There was a telling moment just eight minutes into the Germany vs. Italy semifinal that not only indicated which way the match was going, but effectively summed up the entire tournament. As Daniele De Rossi set himself to receive the ball about 30 yards from the German goal, he suddenly had Bastian Schweinsteiger bearing down on him like an express train. The former was relaxed; the latter in a rush. It told.
De Rossi simply backheeled the ball to simultaneously take Schweinsteiger completely out of the game and set up Andrea Pirlo. There was the reason Germany were eliminated. There was the reason Spain and Italy are in the final. The latter two had control; Germany lacked it.
Control is the element that has defined and decided Euro 2012. Ultimately, Germany went out for similar reasons to England, Greece, Czech Republic, Ireland and France.
Whereas those sides didn’t have the necessary composure or self-assurance in defense to actually play a tight game at that level prior to being eliminated, the Germans did away with dependability in pursuit of dynamism. They went too far. Germany, for example, could have done with the composure of Italy and Spain.
It is a fact that should completely reframe the debate about Spain’s supposedly "boring" style. With the accumulated fatigue of the past four years having brought it right to the brink, La Roja has exerted just enough control of games to push it right to the end.
There, in the final, it’s no coincidence that they face the team that has most consciously adopted their poised possession game. On Sunday, Kiev will host a clash between the two finest passing teams in the tournament. The big question, though, is who will maintain the greater control.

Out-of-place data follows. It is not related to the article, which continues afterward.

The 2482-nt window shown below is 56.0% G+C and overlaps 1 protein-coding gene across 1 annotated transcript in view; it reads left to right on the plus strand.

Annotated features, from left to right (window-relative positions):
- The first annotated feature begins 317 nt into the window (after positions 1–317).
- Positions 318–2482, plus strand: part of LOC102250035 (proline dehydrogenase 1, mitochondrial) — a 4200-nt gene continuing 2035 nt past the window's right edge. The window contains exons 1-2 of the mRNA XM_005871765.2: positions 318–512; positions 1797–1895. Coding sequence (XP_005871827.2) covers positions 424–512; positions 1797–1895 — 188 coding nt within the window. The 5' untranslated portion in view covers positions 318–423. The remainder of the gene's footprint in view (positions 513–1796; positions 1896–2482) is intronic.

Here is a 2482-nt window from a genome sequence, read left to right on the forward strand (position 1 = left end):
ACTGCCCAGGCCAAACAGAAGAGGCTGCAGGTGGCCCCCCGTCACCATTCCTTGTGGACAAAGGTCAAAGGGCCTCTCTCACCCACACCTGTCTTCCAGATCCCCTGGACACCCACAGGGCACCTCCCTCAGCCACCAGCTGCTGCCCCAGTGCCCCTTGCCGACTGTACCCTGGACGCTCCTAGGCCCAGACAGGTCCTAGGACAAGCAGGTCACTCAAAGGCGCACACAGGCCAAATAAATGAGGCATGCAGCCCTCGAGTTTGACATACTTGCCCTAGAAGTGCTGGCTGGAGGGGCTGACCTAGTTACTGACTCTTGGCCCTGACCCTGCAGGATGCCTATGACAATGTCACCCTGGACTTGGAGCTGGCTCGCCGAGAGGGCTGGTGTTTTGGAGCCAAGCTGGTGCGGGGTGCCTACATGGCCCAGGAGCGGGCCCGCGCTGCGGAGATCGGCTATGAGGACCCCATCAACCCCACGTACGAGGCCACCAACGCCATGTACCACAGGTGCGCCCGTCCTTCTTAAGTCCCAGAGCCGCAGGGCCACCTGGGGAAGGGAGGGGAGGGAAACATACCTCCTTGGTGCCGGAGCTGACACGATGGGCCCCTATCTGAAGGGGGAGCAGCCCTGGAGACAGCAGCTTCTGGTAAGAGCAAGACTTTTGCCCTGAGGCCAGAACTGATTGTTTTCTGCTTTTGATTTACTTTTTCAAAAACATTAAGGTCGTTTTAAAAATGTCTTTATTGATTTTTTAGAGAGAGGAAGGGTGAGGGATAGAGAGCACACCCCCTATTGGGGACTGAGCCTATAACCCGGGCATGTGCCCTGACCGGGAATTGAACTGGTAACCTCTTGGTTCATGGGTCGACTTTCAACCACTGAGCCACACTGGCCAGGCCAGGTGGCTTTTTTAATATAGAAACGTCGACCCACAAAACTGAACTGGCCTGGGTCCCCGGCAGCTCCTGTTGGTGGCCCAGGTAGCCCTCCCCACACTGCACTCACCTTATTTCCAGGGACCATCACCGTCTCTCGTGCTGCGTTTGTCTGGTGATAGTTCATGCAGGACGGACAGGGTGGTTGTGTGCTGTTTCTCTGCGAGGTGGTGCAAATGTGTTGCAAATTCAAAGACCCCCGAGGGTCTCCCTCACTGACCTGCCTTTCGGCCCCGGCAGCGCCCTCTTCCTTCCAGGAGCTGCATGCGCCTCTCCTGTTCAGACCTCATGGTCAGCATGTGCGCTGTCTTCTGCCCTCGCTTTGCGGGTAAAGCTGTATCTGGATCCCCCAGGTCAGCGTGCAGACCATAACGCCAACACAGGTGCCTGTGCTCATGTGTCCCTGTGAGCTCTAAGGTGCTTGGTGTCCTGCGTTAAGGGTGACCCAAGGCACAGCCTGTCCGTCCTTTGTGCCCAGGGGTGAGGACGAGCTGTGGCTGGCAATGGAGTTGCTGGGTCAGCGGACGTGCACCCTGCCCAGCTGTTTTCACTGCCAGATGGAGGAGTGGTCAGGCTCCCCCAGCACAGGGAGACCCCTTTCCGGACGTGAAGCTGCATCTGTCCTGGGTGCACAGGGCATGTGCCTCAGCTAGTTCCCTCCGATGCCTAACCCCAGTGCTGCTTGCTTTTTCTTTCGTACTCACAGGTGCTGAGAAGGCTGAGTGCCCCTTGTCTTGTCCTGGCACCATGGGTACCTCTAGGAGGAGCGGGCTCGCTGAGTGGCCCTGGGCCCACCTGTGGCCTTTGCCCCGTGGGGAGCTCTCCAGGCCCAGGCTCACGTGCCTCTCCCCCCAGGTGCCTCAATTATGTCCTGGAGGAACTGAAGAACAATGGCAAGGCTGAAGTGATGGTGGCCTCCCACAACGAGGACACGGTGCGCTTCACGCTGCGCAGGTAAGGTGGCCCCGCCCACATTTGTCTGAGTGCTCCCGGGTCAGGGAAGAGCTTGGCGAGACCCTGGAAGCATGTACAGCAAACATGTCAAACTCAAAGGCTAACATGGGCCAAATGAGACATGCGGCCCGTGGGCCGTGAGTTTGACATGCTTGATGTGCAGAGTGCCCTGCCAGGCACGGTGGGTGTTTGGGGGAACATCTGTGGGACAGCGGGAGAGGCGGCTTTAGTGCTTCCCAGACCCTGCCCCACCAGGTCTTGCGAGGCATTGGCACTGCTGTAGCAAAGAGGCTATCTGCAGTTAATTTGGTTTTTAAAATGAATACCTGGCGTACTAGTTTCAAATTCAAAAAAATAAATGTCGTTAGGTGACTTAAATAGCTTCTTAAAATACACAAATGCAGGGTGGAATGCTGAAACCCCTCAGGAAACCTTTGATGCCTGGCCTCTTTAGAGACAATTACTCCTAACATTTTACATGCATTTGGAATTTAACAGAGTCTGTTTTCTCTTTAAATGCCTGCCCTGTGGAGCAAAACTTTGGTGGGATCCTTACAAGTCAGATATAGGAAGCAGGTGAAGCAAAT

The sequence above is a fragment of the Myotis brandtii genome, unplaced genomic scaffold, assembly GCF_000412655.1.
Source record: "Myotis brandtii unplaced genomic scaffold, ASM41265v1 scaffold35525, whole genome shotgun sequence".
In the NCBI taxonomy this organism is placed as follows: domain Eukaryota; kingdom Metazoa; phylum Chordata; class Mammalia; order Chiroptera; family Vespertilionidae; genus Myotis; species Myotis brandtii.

In the opening group game, Italy effectively ceded possession to Spain and played a counterattacking game out of acceptance of the fact that the world champion is the superior technical side.
Since then, though, the dynamics have shifted sufficiently to bridge the gap. Italy has grown in confidence and momentum while Spain has declined in fitness and sharpness; the difference between the sides is typified by the contrasting tournaments of Andrea Pirlo and Xavi.
On the eve of the semifinal, Italy manager Cesare Prandelli said it would show a “lack of maturity” for his team to suddenly abandon its approach. Against the masters of that style, we’re going to see how mature Italy really is. Who can take control of the final and, thereby, the trophy?
That Italy-Germany semifinal also summed up another key issue of the final, but in a somewhat ironic way. His erratic career aside, Mario Balotelli’s match-winning performance was remarkable precisely because it was so rare in this tournament: an actual forward proved the difference.
Look across the current top scorer standings: as it stands, there are 15 players on either two or three goals.
For one, that means that unless Balotelli, Fernando Torres or Cesc Fabregas steps up, the tournament is likely to see its lowest-scoring Golden Boot winner since the Euros expanded to 16 teams. Secondly, there’s the fact that the goals came in single games for most players. Cristiano Ronaldo, for example, got two of his three against the Netherlands while Mario Mandzukic got both of his against Ireland.